Study Design

Intervention Model: Single Group Assignment, Masking: Open Label, Primary Purpose: Diagnostic


Gastric Disease


Gastric emptying scintigraphy using 99mTc-DTPA


Not yet recruiting


Sandwell & West Birmingham Hospitals NHS Trust

Results (where available)

View Results


Published on BioPortfolio: 2016-12-15T19:53:21-0500

Clinical Trials [1849 Associated Clinical Trials listed on BioPortfolio]

Bariatric Procedures and Changes in Incretins and Gastric Emptying

The study evaluates the gastric emptying by scintigraphy in patients that had bariatric surgery (RYGB of gastric sleeve) comparing patients with successful and unsuccessful weight loss and...

Gastric Emptying in Elderly With Hip Fracture

The gastric emptying of 400 ml 12.6% carbohydrate rich drink is investigated in elderly women, age 75-100, with acute hip fracture. The emptying time will be assessed by the paracetamol ab...

Scintigraphy Study to Assess Gastric Emptying in Healthy Subjects Given GSK716155 or Placebo.

This study will use scintigraphy techniques to measure gastric emptying rate of liquid and solid food at baseline and after administration of GSK716155 or placebo.

Gastric Emptying Time of a Rice-based Meal

Adequate preoperative fasting is critical in preventing pulmonary aspiration of gastric content. Ultrasonography is considering as a useful test assessing the volume of gastric contents, b...

Effect of Protein Composition on Gastric Emptying

The protein composition of nutrition may affect the rate of gastric emptying and gastric fysiology. This is espesially important in children with neurologic impariment, who commonly rely ...

PubMed Articles [15670 Associated PubMed Articles listed on BioPortfolio]

Simultaneous Blood Glucose Monitoring During Gastric-Emptying Scintigraphy May Identify Unsuspected Abnormalities.

A retrospective study of 197 patients was performed to evaluate utility of simultaneous fingerstick glucose monitoring during standardized solid meal gastric-emptying scintigraphy (GES). We hypothesiz...

A prospective study comparing 99mTc-MIBI and 99mTc-MDP with 99mTc-DTPA for lung ventilation scintigraphy in pulmonary thromboembolism.

The aim of the study was to assess the efficacy of technetium 99m-methyl diphosphonate (Tc-MDP) and technetium 99m-methoxyisobutylisonitrile (Tc-MIBI) as radioaerosol alternatives to technetium 99m-di...

Roux-en-Y duodenojejunostomy improves gastric emptying in experimental obstruction of the distal duodenum.

We undertook a comparative survey of gastric emptying (GE) kinetics after two variants of bypass surgery for upper bowel obstruction.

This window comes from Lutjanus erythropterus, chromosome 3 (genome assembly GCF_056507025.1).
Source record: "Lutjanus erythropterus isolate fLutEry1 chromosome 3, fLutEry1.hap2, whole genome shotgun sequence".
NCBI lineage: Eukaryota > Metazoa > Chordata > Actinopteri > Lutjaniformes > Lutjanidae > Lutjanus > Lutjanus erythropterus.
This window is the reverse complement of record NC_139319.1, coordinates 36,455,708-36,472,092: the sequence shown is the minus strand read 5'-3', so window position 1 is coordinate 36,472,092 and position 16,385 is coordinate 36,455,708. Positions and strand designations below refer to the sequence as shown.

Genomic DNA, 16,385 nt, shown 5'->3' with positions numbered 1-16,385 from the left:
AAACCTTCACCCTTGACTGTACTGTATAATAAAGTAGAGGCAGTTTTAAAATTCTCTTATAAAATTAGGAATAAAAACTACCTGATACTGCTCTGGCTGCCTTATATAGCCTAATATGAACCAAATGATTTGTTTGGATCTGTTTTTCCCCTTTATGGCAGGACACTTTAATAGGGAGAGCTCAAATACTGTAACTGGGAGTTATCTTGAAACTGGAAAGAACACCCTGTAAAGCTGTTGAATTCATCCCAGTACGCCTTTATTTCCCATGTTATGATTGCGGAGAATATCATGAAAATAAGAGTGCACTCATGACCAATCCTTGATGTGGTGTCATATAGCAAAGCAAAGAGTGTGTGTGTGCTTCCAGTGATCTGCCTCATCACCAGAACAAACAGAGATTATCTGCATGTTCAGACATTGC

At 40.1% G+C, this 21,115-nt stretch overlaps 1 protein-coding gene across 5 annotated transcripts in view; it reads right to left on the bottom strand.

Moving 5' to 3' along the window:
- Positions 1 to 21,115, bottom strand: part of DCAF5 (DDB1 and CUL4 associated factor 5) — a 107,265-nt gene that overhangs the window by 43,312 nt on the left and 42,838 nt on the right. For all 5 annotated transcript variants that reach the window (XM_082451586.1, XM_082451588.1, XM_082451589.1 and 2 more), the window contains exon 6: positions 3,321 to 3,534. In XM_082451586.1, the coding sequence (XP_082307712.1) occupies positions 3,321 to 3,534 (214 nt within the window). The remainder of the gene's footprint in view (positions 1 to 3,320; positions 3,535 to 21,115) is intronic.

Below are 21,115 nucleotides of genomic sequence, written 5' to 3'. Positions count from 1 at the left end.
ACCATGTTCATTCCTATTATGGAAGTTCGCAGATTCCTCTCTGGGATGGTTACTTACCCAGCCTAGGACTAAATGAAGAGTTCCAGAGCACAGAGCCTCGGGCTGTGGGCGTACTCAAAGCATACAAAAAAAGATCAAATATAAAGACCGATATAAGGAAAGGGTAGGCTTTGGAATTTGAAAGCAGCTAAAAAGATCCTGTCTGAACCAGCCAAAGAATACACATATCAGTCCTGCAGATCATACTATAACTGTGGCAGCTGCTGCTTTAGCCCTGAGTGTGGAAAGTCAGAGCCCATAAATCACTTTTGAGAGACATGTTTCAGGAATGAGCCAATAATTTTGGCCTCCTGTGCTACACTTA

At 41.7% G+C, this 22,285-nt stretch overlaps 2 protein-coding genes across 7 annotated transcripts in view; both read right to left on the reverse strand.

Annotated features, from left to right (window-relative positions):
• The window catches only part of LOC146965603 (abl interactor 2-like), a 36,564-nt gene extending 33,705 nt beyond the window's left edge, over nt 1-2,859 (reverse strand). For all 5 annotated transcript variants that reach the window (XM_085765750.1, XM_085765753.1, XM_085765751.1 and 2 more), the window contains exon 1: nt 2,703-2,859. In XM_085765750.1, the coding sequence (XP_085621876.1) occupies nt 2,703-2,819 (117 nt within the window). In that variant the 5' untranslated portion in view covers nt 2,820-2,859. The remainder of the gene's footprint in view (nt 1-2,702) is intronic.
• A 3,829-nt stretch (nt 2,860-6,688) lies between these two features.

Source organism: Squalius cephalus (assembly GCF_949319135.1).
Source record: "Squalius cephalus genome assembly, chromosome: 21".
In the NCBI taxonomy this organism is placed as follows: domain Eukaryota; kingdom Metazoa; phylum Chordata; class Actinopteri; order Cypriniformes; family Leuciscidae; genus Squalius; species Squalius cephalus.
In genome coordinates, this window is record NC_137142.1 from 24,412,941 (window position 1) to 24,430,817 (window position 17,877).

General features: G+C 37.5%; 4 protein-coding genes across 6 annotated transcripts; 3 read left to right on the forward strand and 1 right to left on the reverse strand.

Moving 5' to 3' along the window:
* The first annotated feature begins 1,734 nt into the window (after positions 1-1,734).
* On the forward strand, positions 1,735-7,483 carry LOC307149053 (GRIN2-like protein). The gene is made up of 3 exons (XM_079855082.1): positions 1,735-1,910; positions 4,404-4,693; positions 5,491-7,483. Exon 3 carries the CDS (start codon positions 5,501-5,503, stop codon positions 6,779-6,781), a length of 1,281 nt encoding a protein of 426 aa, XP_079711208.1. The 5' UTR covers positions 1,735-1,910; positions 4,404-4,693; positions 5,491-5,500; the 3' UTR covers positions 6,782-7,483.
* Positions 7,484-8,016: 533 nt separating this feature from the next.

Gastric Emptying Impacts the Timing of Meal Glucose Peak on Subjects with Uncomplicated Type 1 Diabetes.

Diabetes mellitus (DM) is associated with gastrointestinal (GI) motility dysfunction, ranging from delayed to accelerated gastric emptying (GE).

A Higher Preoperative Glycemic Profile Is Associated with Rapid Gastric Emptying After Sleeve Gastrectomy for Obese Subjects.

Recent reports have shown that sleeve gastrectomy (SG) accelerates gastric emptying (GE), but the etiology remains unclear. This study aimed to investigate the factors affecting GE before and after SG...

Medical and Biotech [MESH] Definitions

Abnormal distention of the STOMACH due to accumulation of gastric contents that may reach 10 to 15 liters. Gastric dilatation may be the result of GASTRIC OUTLET OBSTRUCTION; ILEUS; GASTROPARESIS; or denervation.

Vagal denervation of that part of the STOMACH lined with acid-secreting mucosa (GASTRIC MUCOSA) containing the GASTRIC PARIETAL CELLS. Since the procedure leaves the vagal branches to the antrum and PYLORUS intact, it circumvents gastric drainage required with truncal vagotomy techniques.

Rounded or pyramidal cells of the GASTRIC GLANDS. They secrete HYDROCHLORIC ACID and produce gastric intrinsic factor, a glycoprotein that binds VITAMIN B12.

The evacuation of food from the stomach into the duodenum.

A 36-amino acid pancreatic hormone that is secreted mainly by endocrine cells found at the periphery of the ISLETS OF LANGERHANS and adjacent to cells containing SOMATOSTATIN and GLUCAGON. Pancreatic polypeptide (PP), when administered peripherally, can suppress gastric secretion, gastric emptying, pancreatic enzyme secretion, and appetite. A lack of pancreatic polypeptide (PP) has been associated with OBESITY in rats and mice.

More From BioPortfolio on "Gastric Emptying: in Vivo Studies in Healthy Volunteers"

Quick Search


Relevant Topics

Obstetrics and gynaecology
Fertility Menopause Obstetrics & Gynaecology Osteoporosis Women's Health Obstetrics and gynaecology comprises the care of the pregnant woman, her unborn child and the management of diseases specific to women. Most consultant...

Women's Health
Women's Health - key topics include breast cancer, pregnancy, menopause, stroke Follow and track Women's Health News on BioPortfolio: Women's Health News RSS Women'...

Searches Linking to this Trial